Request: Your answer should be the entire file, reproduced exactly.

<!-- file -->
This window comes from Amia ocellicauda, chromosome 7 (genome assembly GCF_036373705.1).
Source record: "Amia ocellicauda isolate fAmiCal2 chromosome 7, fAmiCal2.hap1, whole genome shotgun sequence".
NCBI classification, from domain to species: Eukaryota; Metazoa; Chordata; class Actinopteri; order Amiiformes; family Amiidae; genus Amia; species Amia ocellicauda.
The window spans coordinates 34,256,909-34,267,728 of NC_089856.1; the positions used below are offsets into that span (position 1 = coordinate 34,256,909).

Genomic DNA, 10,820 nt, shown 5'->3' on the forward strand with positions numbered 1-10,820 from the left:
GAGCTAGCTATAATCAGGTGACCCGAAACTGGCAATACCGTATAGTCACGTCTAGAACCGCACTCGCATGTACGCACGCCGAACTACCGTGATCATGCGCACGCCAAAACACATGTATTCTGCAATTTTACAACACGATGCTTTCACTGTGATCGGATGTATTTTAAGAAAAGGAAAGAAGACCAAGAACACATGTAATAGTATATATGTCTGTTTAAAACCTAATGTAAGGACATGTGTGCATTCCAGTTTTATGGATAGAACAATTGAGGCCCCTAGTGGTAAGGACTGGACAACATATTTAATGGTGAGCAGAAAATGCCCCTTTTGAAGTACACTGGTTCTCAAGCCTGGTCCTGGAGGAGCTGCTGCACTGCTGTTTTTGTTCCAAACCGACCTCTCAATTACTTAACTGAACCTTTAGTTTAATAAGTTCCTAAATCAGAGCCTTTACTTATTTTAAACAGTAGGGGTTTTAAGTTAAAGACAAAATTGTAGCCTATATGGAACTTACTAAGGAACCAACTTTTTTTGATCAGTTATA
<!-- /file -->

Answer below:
This window comes from Amia ocellicauda, chromosome 7 (genome assembly GCF_036373705.1).
Source record: "Amia ocellicauda isolate fAmiCal2 chromosome 7, fAmiCal2.hap1, whole genome shotgun sequence".
NCBI classification, from domain to species: Eukaryota; Metazoa; Chordata; class Actinopteri; order Amiiformes; family Amiidae; genus Amia; species Amia ocellicauda.
The window spans coordinates 34,256,909-34,267,728 of NC_089856.1; the positions used below are offsets into that span (position 1 = coordinate 34,256,909).

Genomic DNA, 10,820 nt, shown 5'->3' on the forward strand with positions numbered 1-10,820 from the left:
GAGCTAGCTATAATCAGGTGACCCGAAACTGGCAATACCGTATAGTCACGTCTAGAACCGCACTCGCATGTACGCACGCCGAACTACCGTGATCATGCGCACGCCAAAACACATGTATTCTGCAATTTTACAACACGATGCTTTCACTGTGATCGGATGTATTTTAAGAAAAGGAAAGAAGACCAAGAACACATGTAATAGTATATATGTCTGTTTAAAACCTAATGTAAGGACATGTGTGCATTCCAGTTTTATGGATAGAACAATTGAGGCCCCTAGTGGTAAGGACTGGACAACATATTTAATGGTGAGCAGAAAATGCCCCTTTTGAAGTACACTGGTTCTCAAGCCTGGTCCTGGAGGAGCTGCTGCACTGCTGTTTTTGTTCCAAACCGACCTCTCAATTACTTAACTGAACCTTTAGTTTAATAAGTTCCTAAATCAGAGCCTTTACTTATTTTAAACAGTAGGGGTTTTAAGTTAAAGACAAAATTGTAGCCTATATGGAACTTACTAAGGAACCAACTTTTTTTGATCAGTTATA